Eric raised some good questions in the comments on my last post. I have been meaning to respond to those questions for some time (though not necessarily to answer them). Hopefully this response can make more clear a vision for the less-mechanized future that is inevitable.
In the last post I wrote that “natural-scale agriculture requires smaller farms than machine agriculture, which in turn means more farm families. The switch from human/animal agriculture to machine agriculture drove many farm families from their land and into the cities, and this process continues as the machinery gets bigger.” Let’s look at some of the numbers behind this. In 1900, over 50% of the US population lived on farms, meaning more than 38,047,000 people lived on farms. By 1990, this number had declined to 1.6% of the population, or 3,991,020 people.
If we assume that human scale farming would require roughly the same number of people living on farms as 1900, the would require about 34 million people moving to farms. I believe that a return to human-scale agriculture would actually require far more people than this to move to farms, but let’s use this number for now. That’s 34 million people whose food no longer has to be transported. A fair amount of those 34 million no longer have to drive to work either. This results in fresher food for those folks, plus significant saving in fuel and transportation costs.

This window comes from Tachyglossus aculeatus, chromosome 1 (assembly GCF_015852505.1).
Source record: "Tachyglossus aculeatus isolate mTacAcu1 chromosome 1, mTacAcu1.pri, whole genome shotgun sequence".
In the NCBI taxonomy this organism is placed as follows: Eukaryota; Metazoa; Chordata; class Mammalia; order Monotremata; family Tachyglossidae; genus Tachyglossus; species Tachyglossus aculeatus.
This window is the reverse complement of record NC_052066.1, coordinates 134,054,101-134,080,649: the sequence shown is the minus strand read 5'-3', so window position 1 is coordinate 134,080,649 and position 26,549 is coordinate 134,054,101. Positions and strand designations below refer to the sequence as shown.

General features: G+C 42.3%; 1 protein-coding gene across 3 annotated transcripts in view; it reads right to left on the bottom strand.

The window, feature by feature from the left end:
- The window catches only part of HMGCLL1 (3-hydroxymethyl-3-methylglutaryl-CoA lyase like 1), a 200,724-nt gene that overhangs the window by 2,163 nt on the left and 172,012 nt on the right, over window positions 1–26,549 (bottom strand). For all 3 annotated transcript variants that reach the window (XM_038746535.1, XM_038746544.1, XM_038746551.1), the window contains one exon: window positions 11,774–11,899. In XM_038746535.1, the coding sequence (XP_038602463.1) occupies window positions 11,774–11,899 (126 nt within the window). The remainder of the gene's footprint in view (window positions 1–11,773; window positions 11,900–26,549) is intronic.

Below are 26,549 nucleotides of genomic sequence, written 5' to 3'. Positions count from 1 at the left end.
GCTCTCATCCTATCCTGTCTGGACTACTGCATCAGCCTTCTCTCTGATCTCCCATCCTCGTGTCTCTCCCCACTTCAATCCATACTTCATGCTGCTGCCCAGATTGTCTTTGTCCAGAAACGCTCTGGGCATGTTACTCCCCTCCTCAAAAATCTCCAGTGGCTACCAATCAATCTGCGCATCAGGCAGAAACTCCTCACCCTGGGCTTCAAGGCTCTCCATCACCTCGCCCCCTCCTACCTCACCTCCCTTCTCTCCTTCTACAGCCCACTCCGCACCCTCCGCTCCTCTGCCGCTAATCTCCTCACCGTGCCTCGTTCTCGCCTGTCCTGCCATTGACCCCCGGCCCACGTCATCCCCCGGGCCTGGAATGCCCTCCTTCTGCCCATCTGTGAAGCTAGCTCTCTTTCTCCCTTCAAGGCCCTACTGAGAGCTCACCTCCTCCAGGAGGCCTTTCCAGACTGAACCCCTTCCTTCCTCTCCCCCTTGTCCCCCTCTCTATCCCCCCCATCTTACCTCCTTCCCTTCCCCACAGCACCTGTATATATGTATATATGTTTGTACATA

However, a return to a human-scale agriculture cannot happen in a vacuum. It must be accompanied by a return to human-scale cities. These cities, by virtue of being human-scale, will be more numerous than current cities. Rather than shipping tomatoes across the continent in three days in a refrigerated Semi trailer, they will be transported to the local market in a horse-drawn wagon. Transportation will be drastically reduced, because the people will have been relocated to much closer to where the food comes from. This solves many of the “difficulties” of human-scale agriculture. Most of the others are solved by the personal attention that is absent in large-scale machine agriculture, but present in human scale agriculture.